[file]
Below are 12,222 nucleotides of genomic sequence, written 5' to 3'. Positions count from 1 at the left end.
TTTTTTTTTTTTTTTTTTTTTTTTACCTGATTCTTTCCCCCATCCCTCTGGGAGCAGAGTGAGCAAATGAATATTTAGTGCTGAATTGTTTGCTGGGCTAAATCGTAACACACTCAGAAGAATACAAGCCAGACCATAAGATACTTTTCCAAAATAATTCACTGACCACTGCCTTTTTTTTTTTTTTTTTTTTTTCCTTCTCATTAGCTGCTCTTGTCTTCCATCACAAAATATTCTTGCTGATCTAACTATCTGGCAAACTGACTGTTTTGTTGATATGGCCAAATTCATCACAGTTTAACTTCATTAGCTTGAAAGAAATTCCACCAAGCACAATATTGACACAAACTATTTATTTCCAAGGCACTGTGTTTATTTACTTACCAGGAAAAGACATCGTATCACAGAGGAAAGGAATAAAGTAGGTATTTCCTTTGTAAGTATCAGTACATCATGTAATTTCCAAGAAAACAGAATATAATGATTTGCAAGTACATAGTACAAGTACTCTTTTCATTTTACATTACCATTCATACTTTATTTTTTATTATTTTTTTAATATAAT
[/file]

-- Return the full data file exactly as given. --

Below are 12,222 nucleotides of genomic sequence, written 5' to 3'. Positions count from 1 at the left end.
TTTTTTTTTTTTTTTTTTTTTTTTACCTGATTCTTTCCCCCATCCCTCTGGGAGCAGAGTGAGCAAATGAATATTTAGTGCTGAATTGTTTGCTGGGCTAAATCGTAACACACTCAGAAGAATACAAGCCAGACCATAAGATACTTTTCCAAAATAATTCACTGACCACTGCCTTTTTTTTTTTTTTTTTTTTTTCCTTCTCATTAGCTGCTCTTGTCTTCCATCACAAAATATTCTTGCTGATCTAACTATCTGGCAAACTGACTGTTTTGTTGATATGGCCAAATTCATCACAGTTTAACTTCATTAGCTTGAAAGAAATTCCACCAAGCACAATATTGACACAAACTATTTATTTCCAAGGCACTGTGTTTATTTACTTACCAGGAAAAGACATCGTATCACAGAGGAAAGGAATAAAGTAGGTATTTCCTTTGTAAGTATCAGTACATCATGTAATTTCCAAGAAAACAGAATATAATGATTTGCAAGTACATAGTACAAGTACTCTTTTCATTTTACATTACCATTCATACTTTATTTTTTATTATTTTTTTAATATAAT